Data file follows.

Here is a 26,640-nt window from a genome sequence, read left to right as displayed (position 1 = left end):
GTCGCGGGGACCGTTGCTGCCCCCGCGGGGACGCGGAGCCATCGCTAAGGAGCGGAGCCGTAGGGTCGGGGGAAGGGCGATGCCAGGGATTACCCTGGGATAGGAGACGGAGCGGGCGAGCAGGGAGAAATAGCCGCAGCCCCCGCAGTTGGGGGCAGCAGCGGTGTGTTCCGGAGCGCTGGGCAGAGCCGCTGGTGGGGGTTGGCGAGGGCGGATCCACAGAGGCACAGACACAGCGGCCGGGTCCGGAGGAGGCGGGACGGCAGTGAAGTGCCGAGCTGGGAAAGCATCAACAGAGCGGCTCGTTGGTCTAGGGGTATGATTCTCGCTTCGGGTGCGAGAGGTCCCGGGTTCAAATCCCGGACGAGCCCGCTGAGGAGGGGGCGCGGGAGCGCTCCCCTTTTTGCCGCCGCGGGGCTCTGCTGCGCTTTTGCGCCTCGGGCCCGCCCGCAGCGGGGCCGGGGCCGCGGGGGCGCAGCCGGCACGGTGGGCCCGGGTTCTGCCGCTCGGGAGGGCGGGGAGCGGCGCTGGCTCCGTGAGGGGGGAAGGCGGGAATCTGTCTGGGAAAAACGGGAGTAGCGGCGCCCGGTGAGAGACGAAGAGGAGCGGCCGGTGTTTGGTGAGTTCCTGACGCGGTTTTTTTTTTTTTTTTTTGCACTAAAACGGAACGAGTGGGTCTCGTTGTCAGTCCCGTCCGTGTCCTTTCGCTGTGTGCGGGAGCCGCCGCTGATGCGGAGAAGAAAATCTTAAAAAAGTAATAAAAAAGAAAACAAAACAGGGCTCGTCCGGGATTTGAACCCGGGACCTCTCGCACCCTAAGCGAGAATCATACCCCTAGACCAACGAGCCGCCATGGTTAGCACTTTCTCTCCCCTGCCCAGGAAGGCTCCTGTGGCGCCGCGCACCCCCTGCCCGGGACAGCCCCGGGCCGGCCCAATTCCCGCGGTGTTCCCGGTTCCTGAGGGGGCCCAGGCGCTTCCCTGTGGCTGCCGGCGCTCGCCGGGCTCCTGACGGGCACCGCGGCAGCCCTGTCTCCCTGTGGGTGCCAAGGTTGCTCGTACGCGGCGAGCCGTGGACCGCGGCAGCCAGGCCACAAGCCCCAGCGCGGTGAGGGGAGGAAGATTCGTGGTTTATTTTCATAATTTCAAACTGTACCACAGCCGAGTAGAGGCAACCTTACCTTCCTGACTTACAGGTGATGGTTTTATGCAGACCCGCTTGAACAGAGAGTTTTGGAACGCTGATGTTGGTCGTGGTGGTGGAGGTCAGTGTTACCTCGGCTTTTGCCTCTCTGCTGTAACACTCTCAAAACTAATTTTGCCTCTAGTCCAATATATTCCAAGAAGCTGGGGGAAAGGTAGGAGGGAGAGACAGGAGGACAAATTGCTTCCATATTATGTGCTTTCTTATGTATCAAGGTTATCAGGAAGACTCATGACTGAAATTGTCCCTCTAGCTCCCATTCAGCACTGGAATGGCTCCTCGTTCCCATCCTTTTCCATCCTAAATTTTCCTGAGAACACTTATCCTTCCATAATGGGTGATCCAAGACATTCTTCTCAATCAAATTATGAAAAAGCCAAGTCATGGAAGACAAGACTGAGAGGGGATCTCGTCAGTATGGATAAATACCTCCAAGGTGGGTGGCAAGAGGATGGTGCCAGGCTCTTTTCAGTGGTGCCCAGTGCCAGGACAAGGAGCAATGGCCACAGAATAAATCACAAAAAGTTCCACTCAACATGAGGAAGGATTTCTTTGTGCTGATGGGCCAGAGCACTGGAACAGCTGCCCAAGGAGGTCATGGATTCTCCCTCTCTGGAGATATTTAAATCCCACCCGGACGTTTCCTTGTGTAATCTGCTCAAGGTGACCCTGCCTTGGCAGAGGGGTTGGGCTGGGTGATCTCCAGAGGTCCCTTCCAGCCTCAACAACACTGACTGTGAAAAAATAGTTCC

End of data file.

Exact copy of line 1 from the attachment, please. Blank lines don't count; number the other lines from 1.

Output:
Here is a 26,640-nt window from a genome sequence, read left to right as displayed (position 1 = left end):